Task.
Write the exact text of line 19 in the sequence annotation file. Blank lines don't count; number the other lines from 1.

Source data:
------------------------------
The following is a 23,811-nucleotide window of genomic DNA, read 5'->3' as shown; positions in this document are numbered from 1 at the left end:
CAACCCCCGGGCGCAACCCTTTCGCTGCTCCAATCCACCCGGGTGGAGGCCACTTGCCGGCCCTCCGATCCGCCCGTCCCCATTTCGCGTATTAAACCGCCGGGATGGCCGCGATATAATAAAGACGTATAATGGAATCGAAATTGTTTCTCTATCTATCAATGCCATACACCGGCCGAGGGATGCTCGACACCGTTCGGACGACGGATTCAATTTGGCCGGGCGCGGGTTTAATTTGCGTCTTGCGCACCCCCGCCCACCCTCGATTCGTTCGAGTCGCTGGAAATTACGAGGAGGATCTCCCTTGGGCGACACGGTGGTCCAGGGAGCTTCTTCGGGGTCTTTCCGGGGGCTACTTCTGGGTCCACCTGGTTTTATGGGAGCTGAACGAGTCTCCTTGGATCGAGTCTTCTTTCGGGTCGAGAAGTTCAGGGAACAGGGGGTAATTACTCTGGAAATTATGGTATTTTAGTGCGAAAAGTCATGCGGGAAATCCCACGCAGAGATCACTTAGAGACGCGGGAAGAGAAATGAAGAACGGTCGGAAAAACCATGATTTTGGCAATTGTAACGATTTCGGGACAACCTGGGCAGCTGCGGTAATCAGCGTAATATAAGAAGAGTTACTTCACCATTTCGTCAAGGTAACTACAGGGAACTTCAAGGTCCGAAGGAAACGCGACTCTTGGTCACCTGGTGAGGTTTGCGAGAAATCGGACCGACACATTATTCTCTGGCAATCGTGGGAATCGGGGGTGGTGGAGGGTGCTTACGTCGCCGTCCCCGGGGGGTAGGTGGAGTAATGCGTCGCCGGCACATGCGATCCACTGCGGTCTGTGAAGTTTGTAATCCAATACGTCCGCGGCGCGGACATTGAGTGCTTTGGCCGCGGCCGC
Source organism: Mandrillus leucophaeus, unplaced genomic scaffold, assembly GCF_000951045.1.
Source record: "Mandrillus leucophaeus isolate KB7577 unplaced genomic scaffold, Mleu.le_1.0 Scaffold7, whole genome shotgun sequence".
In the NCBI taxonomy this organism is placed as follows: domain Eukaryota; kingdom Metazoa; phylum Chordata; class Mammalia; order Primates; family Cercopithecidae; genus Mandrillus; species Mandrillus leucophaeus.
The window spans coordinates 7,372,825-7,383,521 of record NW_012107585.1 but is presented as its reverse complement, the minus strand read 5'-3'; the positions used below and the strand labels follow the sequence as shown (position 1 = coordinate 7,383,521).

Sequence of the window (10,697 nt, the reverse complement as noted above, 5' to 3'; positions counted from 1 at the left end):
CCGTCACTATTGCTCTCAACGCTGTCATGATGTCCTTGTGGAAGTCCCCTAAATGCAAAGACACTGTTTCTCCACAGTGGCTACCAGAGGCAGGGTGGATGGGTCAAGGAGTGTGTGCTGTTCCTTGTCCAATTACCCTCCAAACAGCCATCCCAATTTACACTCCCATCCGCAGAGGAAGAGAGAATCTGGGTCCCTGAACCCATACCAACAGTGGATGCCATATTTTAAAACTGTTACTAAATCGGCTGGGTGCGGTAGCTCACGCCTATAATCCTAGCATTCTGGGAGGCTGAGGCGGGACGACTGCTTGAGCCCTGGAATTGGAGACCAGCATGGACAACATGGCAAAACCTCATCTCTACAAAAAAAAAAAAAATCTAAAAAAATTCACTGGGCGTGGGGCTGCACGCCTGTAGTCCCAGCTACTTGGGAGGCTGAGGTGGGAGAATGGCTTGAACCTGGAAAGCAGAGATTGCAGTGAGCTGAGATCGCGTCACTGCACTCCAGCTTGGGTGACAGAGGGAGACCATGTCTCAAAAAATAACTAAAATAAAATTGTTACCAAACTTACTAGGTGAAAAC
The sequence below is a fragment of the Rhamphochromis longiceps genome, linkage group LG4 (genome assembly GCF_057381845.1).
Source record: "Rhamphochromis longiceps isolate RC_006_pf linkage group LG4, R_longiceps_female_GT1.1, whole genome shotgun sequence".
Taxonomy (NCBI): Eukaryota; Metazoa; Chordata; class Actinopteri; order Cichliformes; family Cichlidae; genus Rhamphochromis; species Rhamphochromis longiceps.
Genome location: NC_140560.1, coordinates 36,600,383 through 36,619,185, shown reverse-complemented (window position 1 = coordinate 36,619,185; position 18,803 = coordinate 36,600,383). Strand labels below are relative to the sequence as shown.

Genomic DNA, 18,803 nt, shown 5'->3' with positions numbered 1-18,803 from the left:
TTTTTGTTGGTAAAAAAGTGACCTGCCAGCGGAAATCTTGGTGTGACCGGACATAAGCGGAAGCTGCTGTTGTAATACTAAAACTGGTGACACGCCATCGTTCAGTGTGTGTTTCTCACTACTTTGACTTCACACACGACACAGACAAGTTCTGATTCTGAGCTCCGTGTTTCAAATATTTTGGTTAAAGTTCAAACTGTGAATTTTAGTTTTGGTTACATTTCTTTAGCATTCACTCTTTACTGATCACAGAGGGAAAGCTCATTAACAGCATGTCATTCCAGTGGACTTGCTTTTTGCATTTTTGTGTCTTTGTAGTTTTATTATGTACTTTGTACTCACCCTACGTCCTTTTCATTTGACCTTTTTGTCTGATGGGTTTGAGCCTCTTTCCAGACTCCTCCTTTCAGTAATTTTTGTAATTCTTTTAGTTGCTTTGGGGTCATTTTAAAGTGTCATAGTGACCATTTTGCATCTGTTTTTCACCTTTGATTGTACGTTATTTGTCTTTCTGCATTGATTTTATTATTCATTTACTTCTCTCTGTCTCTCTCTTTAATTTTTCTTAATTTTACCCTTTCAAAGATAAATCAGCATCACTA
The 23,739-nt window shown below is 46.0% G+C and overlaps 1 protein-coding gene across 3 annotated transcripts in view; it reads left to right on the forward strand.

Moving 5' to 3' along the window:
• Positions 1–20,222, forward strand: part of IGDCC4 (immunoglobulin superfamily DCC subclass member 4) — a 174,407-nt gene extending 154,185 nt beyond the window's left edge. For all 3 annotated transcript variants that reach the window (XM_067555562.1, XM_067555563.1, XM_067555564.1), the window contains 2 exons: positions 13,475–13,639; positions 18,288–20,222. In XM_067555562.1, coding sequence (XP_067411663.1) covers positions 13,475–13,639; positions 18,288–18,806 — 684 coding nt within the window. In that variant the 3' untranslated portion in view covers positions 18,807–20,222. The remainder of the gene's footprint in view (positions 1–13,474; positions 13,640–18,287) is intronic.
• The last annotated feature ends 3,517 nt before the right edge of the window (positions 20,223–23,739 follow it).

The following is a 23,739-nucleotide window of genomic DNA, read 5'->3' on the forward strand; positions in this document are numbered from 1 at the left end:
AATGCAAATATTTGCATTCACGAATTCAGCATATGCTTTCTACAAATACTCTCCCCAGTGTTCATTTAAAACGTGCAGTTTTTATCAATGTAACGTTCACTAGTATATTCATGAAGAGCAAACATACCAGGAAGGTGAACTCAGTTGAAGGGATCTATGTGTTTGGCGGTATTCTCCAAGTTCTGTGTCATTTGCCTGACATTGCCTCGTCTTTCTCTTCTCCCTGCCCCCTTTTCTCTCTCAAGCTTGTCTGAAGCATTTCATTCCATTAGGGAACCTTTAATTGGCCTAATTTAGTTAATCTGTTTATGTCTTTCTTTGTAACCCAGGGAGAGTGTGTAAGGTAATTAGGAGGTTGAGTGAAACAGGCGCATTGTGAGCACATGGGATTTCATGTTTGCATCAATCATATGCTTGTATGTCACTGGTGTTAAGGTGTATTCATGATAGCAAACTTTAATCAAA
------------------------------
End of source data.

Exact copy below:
The following is a 23,739-nucleotide window of genomic DNA, read 5'->3' on the forward strand; positions in this document are numbered from 1 at the left end: